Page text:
Nothing fancy happens in the Capitol Hill Baptist Church (CHBC) pastoral internship program. We simply want to unveil regular, day-to-day ministerial life and provide men aspiring to be pastors with an ecclesiological and pastoral grid for doing the work of ministry. How should the church be organized? Who should lead the church? Does the Bible discuss church membership? How does church polity affect the functionality of the local church? In addition to observing church life today, CHBC interns will spend much of their time engaging in conversation with great pastors and theologians from the past.
Through these conversations and their interaction with our church’s life, interns will discover that we believe God’s church is the main sounding board of the gospel, but a sounding board that’s largely ignored in Christian circles today. Not only that, they will consider what it means to build a church, not according to the latest cultural waves or “whatever works,” but according to all that the Bible says about our life together as the local church. Praise God that his Word is not silent on matters of ecclesiology and pastoring.
We offer the internship program to six men, twice a year. It lasts approximately five months, and occurs from January to May as well as from August to December. We usually expect an intern applicant to have completed his undergraduate degree, but beyond that our interns have consisted of everything from young men just out of college to senior pastors on sabbatical.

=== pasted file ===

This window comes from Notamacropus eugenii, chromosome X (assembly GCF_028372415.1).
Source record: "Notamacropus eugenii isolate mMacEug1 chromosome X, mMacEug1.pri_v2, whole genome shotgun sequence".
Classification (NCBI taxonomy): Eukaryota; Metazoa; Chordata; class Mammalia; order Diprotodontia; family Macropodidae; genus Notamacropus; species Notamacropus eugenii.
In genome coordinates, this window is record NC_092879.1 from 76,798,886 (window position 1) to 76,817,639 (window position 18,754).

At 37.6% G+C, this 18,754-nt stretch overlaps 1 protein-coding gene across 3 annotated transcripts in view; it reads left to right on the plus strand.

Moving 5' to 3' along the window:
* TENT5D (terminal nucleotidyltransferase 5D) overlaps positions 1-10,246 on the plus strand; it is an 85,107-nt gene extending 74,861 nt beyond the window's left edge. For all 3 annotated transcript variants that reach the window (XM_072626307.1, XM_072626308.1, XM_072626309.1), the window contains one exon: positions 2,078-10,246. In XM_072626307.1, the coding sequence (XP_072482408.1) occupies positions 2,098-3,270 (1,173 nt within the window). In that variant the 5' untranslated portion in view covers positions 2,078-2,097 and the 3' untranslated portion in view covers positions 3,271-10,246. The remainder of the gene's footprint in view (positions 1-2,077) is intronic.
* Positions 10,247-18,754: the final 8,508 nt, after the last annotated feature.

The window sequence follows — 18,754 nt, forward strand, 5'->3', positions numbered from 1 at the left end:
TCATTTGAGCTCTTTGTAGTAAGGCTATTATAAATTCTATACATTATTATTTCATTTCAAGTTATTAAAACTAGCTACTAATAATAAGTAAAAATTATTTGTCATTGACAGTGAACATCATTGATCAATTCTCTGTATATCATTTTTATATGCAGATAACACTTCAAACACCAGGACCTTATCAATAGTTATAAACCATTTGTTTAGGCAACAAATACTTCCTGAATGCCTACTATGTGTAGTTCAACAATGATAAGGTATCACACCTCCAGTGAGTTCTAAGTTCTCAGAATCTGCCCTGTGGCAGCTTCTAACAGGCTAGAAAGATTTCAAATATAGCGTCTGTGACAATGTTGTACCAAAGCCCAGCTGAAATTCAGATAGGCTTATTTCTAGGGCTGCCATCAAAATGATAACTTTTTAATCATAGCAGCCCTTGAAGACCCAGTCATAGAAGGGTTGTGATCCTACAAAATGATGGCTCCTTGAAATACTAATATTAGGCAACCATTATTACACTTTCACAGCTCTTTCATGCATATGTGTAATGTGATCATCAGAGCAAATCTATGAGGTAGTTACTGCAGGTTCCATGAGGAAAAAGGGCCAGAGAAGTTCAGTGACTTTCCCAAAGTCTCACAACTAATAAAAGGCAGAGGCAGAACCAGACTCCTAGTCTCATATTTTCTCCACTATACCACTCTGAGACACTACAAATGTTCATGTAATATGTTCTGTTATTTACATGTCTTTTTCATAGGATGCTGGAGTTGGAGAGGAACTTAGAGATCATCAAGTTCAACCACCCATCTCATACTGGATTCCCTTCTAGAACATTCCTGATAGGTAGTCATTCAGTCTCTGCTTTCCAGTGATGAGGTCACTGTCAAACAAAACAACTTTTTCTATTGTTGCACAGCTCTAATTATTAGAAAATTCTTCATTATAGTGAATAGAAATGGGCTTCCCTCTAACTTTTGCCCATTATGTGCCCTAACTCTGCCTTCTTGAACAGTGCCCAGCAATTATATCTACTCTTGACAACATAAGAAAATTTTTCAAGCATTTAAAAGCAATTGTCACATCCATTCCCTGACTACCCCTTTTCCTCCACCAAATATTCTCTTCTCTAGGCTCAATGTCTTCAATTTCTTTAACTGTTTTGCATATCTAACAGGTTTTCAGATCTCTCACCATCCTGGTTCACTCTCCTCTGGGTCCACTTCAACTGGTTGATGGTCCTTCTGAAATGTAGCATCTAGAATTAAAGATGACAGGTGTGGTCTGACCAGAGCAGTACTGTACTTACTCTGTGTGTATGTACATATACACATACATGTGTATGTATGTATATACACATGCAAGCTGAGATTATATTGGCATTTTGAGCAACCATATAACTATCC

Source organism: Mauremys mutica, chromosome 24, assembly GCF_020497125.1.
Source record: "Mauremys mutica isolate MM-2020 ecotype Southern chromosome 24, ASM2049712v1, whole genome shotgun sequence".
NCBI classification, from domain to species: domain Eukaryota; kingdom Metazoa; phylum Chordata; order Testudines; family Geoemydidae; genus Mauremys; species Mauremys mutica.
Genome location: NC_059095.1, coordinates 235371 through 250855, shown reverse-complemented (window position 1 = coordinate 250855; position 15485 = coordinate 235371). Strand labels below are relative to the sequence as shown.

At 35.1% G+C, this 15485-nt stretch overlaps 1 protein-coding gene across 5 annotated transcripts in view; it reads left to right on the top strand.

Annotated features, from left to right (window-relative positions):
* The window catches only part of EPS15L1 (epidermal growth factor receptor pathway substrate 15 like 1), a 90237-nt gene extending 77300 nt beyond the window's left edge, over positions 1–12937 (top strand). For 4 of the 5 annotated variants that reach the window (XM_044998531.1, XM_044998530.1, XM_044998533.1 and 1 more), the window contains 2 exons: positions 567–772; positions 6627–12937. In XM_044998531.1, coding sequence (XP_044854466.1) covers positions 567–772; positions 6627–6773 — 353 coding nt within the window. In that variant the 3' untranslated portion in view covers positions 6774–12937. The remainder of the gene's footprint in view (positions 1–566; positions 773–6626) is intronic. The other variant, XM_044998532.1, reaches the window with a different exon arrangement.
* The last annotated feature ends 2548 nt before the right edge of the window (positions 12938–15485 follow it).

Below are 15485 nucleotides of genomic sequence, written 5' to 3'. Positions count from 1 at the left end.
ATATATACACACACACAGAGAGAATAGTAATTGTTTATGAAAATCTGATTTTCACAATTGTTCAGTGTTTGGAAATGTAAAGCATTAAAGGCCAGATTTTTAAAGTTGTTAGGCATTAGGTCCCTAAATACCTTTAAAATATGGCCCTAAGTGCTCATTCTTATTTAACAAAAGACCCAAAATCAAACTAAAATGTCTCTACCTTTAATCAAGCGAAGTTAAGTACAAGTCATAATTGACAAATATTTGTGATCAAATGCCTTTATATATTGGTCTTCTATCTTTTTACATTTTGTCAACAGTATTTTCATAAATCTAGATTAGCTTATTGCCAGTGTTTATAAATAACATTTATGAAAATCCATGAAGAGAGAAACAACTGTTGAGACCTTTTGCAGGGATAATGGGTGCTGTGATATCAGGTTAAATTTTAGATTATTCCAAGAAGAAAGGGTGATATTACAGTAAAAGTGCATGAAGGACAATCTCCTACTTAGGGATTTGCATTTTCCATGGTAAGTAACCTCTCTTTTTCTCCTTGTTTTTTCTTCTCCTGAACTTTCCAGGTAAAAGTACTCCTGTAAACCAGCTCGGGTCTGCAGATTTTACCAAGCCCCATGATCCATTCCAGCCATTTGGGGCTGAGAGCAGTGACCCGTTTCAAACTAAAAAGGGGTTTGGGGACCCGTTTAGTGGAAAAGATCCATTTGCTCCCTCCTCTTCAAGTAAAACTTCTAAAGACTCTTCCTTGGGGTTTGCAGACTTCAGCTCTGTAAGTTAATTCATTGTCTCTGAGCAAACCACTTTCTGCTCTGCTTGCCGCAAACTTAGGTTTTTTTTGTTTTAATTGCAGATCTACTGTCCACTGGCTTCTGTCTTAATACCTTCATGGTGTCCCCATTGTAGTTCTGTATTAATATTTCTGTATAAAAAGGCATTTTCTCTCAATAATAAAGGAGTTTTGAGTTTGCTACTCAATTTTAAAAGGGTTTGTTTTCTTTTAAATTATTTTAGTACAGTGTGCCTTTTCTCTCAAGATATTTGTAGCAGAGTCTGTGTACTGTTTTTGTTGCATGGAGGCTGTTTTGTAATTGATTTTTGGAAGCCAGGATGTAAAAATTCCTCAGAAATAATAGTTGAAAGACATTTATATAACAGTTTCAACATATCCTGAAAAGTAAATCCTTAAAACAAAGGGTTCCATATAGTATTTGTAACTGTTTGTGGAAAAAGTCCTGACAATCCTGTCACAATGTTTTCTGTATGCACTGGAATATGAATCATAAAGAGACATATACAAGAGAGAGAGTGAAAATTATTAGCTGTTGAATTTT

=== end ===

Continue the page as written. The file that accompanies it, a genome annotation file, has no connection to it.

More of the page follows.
Due to the shortness of the internship program, men coming from outside of CHBC should not expect to use it to help them answer the question, “Am I called to the ministry?” Five months is not enough time to confirm someone’s ministerial qualifications. Instead, we view the church sending a man into the program as bearing that responsibility. Moreover, CHBC does not build ministry on interns (teaching publicly, leading small groups, etc.), and men should not expect the internship to be a time where their gifts are tested.
The bulk of the intern’s office time will be spent reading over 5,000 pages of text, writing about one hundred papers (5 per week), and discussing those papers. While the list of books is constantly updated, here is a general guide to the books that are covered:
- When People are Big and God is Small, Ed Welch
- Humility, C.J. Mahaney
- Theology of the Reformers, Timothy George
- The Unquenchable Flame, Michael Reeves
- Calvinism: A Very Short Introduction, Jon Balserak
- What Is a Healthy Church?, Mark Dever
- What Is a Healthy Church Member, Thabiti Anyabwile
- Understanding Church Leadership, Mark Dever
- The Reformation of the Church, Iain Murray
- The Christian Ministry, Charles Bridges
- Polity, Mark Dever, ed.
- Nine Marks of a Healthy Church, Mark Dever
- The Deliberate Church, Mark Dever and Paul Alexander
- The Church and the Surprising Offense of God’s Love, Jonathan Leeman
- The Compelling Community, Mark Dever and Jamie Dunlop
- Baptist Foundations, Jonathan Leeman and Mark Dever
- Expositional Preaching, David Helm
- Word-Centered Church, Jonathan Leeman
- Going Public, Bobby Jamieson
- Understanding the Lord's Supper, Bobby Jamieson
- Center Church, Tim Keller
- Believers’ Baptism, Tom Schreiner and Shawn Wright
- The Gospel and Personal Evangelism, Mark Dever
- Evangelism, Mack Stiles
- Evangelism and the Sovereignty of God, J.I. Packer
- “Regaining Meaningful Church Membership,” Mark Dever, in Restoring Integrity in Baptist Churches
- Worship by the Book, Don Carson
- Give Praise to God, edited by Phil Ryken et al (selected chapters)
- Engaging with God, David Peterson
- Perspectives on Christian Worship: 5 Views, ed. by J Matthew Pinson (selected chapters)
- The Church: The Gospel Made Visible, Mark Dever
- Discipling, Mark Dever
- The Trellis and the Vine, Colin Marshall and Tony Payne
- Church Planting Is for Wimps, Mike McKinley
- Church Membership, Jonathan Leeman
- Church Discipline, Jonathan Leeman
- Don't Fire Your Church Members, Jonathan Leeman
- Church Elders, Jeramie Rinne